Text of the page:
Over the years photographer Hal Samples has shown me bits and pieces of his in-progress documentary about Tachowa Covington, who turned an abandoned water tank on the Pacific Coast Highway outside of Los Angeles into his home. Samples has been shooting Covington since the fall of '08; just last summer he shot Richardson's own Caleb Jones performing in the tricked-out tanker. It was part of his so-called "Samples of Society" series devoted to the down but not yet out for the count.
But Samples, who years ago was working on that doc about the homeless in Dallas, never had much impetus to finish the doc -- that is, not till earlier this year, when legendarily mysterious U.K. street artist Banksy, who was in L.A. for his Oscar-nominated doc Exit Through the Gift Shop, decided to turn Covington's home into a canvas, stenciling on its side the phrase, in all caps, "This Looks a Bit Like an Elephant." At which point Covington's home was snatched off the abandoned site and offered for sale by something called the Mint Currency, whose shadowy origins were detailed in the U.K. Independent in March. And Covington was left homeless once more.
That act, Samples says today, "caused an upheaval of my friend's home." Covington, he says, is now living in a motel and having a hard time adjusting, given his spending almost three decades living on the fringes.
I bothered the photographer during his lunch near the SMU campus today because Brother Bill Holston directed my attention this afternoon to his Kickstarter page: The Deep Ellum-living photographer's trying to raise $30,000 to wrap the film, titled Something For Nothing, by no later than fall, when most film fests start selecting their offerings for next year's lineups. Since the launch last week, 16 donors have so far kicked in $1,505.
"We're hoping that once we finish this and submit it to the festivals, we can get it picked up and afford to buy him a more permanent residence," Hal says. "That's the end goal. He can't have his old life back now. He's calling me every day, and he's got good spirits, because he knows we're working on it. At least using Kickstarter, people can now contribute and begin to own their piece of the project."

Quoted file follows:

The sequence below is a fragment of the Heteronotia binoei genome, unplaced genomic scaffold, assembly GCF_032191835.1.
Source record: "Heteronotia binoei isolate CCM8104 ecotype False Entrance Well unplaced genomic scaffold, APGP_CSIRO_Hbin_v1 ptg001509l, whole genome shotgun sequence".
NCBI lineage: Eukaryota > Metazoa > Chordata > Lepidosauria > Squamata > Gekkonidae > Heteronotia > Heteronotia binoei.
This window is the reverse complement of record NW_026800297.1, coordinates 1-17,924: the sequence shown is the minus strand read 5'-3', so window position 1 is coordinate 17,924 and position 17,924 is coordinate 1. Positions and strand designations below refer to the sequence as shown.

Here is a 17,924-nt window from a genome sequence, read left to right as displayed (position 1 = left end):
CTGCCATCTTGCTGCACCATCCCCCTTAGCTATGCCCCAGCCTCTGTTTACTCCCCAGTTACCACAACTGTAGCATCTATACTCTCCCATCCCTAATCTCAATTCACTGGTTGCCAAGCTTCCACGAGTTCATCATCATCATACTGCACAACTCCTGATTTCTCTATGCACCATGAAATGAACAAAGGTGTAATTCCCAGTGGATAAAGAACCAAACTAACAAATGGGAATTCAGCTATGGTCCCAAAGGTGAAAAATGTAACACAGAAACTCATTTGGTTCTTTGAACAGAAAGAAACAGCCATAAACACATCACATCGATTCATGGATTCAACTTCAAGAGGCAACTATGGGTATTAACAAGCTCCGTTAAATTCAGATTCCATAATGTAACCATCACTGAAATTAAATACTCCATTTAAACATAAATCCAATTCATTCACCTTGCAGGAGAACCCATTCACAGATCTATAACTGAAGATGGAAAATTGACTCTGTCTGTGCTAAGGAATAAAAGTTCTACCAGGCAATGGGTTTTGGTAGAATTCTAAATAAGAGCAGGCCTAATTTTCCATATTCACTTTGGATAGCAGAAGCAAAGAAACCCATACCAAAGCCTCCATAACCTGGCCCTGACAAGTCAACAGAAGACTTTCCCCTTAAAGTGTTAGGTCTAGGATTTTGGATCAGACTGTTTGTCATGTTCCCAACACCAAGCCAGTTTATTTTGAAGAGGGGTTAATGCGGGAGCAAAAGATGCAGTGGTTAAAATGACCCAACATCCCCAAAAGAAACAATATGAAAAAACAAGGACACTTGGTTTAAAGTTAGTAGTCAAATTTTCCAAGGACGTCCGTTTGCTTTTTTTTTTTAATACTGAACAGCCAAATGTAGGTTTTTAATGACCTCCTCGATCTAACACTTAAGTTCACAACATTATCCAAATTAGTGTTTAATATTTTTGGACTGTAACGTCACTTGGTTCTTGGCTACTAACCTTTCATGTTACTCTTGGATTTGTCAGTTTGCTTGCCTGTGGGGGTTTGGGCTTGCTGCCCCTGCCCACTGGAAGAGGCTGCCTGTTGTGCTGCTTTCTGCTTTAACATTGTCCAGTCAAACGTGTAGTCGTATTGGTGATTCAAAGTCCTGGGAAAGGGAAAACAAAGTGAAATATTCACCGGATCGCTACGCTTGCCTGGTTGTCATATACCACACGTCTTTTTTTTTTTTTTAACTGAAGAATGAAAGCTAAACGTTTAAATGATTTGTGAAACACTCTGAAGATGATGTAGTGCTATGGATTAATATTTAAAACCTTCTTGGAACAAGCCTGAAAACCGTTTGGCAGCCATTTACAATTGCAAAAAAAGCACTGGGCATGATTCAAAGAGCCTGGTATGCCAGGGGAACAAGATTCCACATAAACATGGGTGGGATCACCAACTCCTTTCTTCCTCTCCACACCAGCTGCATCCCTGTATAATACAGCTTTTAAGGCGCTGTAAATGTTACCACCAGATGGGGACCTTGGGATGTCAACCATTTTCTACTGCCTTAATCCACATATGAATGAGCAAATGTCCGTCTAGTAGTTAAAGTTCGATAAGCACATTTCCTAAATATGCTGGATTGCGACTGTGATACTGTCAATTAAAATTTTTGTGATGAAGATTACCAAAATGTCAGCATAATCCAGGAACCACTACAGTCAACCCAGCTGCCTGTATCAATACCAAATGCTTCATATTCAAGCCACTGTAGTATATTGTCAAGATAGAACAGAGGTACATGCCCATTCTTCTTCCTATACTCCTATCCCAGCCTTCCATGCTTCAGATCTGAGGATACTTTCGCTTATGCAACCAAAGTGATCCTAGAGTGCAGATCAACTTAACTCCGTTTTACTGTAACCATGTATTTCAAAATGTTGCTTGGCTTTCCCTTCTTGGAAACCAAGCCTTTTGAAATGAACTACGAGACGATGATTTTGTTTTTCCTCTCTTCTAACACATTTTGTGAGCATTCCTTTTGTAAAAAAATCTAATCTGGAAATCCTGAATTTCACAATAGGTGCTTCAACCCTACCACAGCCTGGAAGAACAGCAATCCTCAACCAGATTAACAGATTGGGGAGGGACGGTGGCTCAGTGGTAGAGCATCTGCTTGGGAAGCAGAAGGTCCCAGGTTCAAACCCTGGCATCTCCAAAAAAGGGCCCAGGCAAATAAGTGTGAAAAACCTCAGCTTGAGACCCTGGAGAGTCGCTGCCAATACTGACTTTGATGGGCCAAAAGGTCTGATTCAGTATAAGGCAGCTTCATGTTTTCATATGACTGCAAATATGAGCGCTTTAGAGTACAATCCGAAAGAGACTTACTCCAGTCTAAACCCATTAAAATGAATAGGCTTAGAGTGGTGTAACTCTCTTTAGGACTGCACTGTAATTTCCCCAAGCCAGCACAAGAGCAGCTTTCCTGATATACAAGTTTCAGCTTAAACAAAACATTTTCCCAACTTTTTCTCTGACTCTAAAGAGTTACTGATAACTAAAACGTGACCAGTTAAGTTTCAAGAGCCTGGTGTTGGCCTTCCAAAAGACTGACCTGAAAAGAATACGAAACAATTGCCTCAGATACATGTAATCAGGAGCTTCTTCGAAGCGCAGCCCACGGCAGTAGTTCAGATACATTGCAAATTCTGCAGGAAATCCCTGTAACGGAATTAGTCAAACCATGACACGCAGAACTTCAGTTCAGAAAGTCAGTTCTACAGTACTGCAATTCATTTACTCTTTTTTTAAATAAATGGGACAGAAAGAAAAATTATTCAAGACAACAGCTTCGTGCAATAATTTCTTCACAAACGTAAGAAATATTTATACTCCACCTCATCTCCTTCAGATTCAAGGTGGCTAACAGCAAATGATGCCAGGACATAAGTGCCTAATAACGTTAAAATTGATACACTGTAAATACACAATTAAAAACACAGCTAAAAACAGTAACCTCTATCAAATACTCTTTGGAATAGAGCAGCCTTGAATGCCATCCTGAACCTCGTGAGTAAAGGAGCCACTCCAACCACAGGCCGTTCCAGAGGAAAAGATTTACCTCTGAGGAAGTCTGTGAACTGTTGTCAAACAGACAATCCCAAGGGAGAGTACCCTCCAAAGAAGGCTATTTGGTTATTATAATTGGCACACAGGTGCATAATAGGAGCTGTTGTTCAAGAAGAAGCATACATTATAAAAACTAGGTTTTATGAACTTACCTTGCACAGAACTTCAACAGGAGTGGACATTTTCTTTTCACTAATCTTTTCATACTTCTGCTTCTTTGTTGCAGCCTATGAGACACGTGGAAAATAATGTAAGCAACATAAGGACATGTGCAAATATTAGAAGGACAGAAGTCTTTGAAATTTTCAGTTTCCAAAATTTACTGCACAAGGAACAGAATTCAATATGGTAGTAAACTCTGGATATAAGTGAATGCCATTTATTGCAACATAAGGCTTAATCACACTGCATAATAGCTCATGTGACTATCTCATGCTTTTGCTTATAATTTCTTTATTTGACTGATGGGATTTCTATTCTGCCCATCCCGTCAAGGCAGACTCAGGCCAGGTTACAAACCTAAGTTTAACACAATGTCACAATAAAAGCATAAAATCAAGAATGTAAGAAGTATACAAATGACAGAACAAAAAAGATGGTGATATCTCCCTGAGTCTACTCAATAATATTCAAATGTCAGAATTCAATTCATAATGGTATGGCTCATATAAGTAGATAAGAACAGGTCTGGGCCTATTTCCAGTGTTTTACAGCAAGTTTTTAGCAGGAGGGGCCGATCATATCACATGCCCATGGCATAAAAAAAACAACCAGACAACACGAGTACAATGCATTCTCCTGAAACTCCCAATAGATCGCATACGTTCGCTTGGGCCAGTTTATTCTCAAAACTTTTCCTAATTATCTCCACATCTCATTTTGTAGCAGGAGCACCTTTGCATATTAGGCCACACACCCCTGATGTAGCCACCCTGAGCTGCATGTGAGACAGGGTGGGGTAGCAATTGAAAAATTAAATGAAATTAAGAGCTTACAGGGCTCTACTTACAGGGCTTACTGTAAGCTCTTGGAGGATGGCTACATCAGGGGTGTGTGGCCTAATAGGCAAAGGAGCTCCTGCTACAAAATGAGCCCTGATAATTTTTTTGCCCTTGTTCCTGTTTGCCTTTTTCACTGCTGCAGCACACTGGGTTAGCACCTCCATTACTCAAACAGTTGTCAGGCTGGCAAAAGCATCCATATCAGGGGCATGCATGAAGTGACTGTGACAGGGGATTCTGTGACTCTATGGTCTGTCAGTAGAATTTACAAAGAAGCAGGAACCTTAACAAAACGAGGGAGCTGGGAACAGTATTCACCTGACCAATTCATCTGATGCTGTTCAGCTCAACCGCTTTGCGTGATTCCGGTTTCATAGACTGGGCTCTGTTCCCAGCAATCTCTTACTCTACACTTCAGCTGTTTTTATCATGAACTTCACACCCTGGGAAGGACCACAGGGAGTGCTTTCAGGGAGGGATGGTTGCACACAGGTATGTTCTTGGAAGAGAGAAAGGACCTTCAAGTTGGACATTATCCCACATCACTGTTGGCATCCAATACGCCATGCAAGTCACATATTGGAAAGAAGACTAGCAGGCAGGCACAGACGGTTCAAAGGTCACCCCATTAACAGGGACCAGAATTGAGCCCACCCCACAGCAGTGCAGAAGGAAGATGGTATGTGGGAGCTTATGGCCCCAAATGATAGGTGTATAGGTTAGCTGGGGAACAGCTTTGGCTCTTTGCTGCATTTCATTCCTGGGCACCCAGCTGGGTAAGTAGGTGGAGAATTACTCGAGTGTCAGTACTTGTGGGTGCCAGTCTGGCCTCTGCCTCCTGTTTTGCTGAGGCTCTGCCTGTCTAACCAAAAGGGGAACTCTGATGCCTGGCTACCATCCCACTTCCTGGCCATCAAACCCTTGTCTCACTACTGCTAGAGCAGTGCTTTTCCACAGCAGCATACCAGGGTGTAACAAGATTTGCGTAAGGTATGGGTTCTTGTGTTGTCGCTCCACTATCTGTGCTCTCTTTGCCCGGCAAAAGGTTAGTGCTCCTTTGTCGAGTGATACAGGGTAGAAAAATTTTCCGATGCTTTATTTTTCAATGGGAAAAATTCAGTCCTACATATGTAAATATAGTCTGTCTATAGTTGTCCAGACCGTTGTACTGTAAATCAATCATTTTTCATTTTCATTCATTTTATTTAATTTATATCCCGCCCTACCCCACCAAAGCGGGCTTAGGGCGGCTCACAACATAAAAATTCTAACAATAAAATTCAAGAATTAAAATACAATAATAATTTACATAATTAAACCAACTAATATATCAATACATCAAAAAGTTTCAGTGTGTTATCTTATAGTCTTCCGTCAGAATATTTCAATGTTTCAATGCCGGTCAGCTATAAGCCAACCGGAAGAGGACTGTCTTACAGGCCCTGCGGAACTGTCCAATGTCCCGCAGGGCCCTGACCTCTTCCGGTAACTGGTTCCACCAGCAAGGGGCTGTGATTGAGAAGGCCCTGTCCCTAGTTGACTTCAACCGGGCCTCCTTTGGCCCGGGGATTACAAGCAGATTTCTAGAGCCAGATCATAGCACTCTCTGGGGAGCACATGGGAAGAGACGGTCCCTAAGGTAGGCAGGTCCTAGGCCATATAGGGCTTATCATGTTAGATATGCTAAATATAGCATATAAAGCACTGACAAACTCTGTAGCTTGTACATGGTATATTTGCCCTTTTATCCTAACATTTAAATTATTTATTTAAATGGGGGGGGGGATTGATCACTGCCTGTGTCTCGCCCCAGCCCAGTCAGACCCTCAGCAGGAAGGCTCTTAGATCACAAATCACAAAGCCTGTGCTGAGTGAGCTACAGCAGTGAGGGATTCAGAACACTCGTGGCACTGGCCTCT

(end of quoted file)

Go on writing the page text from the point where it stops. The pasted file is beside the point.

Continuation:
I asked him how, exactly, did a Dallas photographer wind up making a doc about a homeless man living in L.A.? Turns out, Samples says, you can blame our art director.
In April '08, Samples opened his Main Street gallery; by August, he says, he was burned out, fried. Around the same time, our Alexander Flores, who'd hired Samples to shoot his wedding, coughed up some airline vouchers the photographer could use to take a round-trip vacation anywhere he wanted. He invited another Observer contributor, Dylan Hollingsworth, and off they went to L.A. for a three-night weekend excursion "just to get something different in our cameras," as Samples puts it. "We weren't going to work."
Shortly after landing they ended up Venice. Hollingsworth went off to watch beach-goers fly box kites, while Samples says he met a woman "who looked just like Mary Poppins, except with dirty fingernails." He went to talk to her but was cornered instead by Covington.
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"And he says, 'I had a dream about you,'" Samples recounts. "He says, 'God told me you were going to make a movie about me.' And I said, 'Yeah ... OK.' Then he says, 'No, there's two of you,' and I said, 'Yeah, the other guy's over there.' I told Dylan and he said, 'You told me we're not going to do this kind of stuff.' But we agreed, and we walked up the freeway, and we entered the genie bottle. And we didn't leave."
Samples says he's been out there nine times to gather more footage. But, he says, he never knew what exactly he'd end up doing with it. Then along came Banksy.
"It' been self-produced along the way, and we've been shooting wedding and babies and stuff for the Observer -- whatever it takes," he says. "But at that pace we can only generate a few extra dollars a month, not $30,000, so this is a way for people to kick in and own a piece of it. And Banksy has agreed, once we finish it, to collaborate on imaging, marketing and commenting on the film. He feels like this was a lesson for him to learn as well. And he likes the fact it's very poignant."